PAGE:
As is this piece by Matt Davies, given that the impending overturn is largely based on there being no specific mention of reproductive rights or personal privacy in the Constitution.
Or, at least, it doesn’t come up any more often than prohibitions on letting people know what the justices are pondering.
We can debate the law, but there’s little doubt about the hypocrisy.
And Michael de Adder ridicules the notion that “It’s only a draft,” because Alito not only left no doubt of his take on the matter but has had a majority sign on to his preliminary decision.
The question being debated now is whether it was leaked by a liberal hoping to shame a justice or two into changing sides, or by a conservative hoping to lock them into these unofficial positions.
I have no pearls to clutch, but my bet is on the latter, since the Court has become such a closed, clubby little clique, where justices are not bound by the most elementary sense of ethics.
That is, if you don’t have to recuse yourself on cases in which your wife might become an unindicted co-conspirator, you can bet the other club members’ response to this leak will not be a re-thinking of positions but, rather, a loyal circling of the wagons.
I have also declined to share cartoons featuring intact coat hangers. That may be a safer way to wave them around at rallies, but Dr. MacLeod shows the way they were untwisted when actually put into use.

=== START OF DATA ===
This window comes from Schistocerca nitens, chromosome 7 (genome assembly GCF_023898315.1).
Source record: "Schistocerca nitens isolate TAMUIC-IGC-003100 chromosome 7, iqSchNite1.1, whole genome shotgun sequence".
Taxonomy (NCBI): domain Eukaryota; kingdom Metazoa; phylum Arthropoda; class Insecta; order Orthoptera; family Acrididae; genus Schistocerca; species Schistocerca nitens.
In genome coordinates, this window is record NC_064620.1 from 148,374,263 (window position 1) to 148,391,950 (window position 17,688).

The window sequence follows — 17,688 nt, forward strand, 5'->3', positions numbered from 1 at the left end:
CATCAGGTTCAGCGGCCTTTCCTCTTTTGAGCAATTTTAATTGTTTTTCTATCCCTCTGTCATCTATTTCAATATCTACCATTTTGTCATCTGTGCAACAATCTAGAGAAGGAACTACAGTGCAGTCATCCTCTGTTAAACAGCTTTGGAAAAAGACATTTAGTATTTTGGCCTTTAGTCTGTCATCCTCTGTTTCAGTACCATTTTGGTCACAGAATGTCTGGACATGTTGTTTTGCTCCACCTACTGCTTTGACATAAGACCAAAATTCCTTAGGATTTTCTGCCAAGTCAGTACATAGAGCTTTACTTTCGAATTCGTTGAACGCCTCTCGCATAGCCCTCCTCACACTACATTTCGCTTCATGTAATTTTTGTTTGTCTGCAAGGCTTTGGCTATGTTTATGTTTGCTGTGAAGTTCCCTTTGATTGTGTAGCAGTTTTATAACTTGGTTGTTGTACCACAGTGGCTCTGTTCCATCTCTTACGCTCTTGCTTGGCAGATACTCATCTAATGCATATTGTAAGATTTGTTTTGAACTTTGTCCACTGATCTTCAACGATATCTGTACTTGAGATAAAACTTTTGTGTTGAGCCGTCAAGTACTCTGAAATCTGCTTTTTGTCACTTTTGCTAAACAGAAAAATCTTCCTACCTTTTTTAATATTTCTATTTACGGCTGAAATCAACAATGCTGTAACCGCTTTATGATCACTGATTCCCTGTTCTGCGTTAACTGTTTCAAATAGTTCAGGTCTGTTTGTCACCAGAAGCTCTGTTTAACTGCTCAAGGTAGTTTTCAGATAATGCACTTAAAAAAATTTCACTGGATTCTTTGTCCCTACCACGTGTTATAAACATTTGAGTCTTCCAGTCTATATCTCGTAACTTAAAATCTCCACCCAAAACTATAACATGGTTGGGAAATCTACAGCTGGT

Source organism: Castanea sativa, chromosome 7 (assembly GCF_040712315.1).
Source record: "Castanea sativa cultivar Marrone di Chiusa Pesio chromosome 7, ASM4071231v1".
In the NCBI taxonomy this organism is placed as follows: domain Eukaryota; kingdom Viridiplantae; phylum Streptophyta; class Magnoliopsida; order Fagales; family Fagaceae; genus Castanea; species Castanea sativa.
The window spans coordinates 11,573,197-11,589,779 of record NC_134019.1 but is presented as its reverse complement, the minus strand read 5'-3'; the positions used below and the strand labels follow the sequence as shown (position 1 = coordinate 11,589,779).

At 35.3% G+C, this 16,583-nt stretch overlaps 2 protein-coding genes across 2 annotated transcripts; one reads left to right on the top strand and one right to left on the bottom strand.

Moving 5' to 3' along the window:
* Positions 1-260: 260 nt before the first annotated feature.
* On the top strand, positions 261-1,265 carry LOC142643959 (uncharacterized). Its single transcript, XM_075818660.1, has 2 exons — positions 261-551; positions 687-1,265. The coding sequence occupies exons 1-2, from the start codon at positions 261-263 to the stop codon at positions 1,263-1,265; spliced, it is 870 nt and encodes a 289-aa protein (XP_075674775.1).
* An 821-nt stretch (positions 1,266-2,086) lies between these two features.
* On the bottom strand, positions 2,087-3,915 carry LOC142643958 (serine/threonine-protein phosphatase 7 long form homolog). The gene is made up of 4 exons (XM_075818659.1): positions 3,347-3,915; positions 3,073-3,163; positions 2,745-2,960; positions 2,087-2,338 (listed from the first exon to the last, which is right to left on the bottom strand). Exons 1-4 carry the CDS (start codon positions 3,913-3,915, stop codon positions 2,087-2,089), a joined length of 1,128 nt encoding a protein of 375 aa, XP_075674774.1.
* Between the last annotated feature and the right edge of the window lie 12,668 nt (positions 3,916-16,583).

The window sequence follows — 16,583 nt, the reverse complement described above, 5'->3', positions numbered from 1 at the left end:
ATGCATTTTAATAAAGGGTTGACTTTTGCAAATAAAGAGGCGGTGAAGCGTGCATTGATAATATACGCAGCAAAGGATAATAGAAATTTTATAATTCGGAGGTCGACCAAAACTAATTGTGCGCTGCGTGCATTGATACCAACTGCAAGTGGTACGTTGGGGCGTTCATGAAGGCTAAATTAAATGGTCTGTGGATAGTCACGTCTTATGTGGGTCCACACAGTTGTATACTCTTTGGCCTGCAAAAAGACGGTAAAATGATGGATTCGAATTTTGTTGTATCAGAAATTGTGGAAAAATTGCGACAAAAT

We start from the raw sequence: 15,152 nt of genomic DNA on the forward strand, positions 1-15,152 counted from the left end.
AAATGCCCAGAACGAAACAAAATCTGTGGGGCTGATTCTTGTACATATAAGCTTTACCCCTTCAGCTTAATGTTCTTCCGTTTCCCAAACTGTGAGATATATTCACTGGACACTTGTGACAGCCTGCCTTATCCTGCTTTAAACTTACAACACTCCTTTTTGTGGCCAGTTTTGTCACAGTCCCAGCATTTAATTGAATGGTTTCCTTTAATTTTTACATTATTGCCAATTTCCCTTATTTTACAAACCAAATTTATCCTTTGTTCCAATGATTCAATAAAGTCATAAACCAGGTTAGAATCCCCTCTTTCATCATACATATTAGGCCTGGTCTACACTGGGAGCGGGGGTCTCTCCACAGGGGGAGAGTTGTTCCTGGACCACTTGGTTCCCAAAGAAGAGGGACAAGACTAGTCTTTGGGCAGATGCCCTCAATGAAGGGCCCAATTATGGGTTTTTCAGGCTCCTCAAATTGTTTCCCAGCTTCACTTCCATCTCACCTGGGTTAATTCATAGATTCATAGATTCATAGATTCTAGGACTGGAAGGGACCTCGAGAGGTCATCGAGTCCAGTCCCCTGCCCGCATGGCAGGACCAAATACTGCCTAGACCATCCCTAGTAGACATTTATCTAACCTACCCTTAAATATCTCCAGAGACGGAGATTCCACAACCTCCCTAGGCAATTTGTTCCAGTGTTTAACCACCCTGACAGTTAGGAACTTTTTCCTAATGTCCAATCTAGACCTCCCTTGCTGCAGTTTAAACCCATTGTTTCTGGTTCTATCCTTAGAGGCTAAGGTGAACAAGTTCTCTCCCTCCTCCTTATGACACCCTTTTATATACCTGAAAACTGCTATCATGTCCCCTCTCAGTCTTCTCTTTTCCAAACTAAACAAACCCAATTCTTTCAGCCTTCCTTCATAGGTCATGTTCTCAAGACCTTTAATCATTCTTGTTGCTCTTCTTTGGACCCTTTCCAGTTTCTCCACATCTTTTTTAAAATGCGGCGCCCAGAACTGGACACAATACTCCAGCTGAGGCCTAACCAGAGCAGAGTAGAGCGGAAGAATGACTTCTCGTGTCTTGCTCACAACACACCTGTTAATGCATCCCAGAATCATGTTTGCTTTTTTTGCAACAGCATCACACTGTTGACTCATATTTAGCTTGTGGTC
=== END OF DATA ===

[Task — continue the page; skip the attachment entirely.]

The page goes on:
And, thanks to the Court, will be again.
Perhaps you had to be there, and, by “there,” I mean holding someone while she wept and said, “If it hadn’t been for all those jokes about coat hangers,” and went on to explain that she had nearly bled to death and that she would now likely never be able to bear children, yours or anyone else’s.
I wish my granddaughters could gloss over that horrifying era, and leave it back in history the way we have romanticized and glossed over and half-forgotten the deadly brutality of slavery, now that it’s over.
Alas, we have no amendment protecting women from their gruesome past, as Steve Greenberg notes.
It’s good that Apple, Citibank and Amazon have pledged to pay travel expenses for employees who have to make this sad journey, and family doctors will, no doubt, continue to discreetly perform D&Cs for their favored patients.
But that’s not enough.
Not nearly enough.
Fortunately, three of my granddaughters are old enough to vote and adamant about doing so, because our hope lies with the Millennials and Gen Zs.
There will be no fix for this if their fury fades before November.
Come back for more tomorrow, because I’m already way over length, and we’re only a few tomorrows away from what must must must remain yesterday.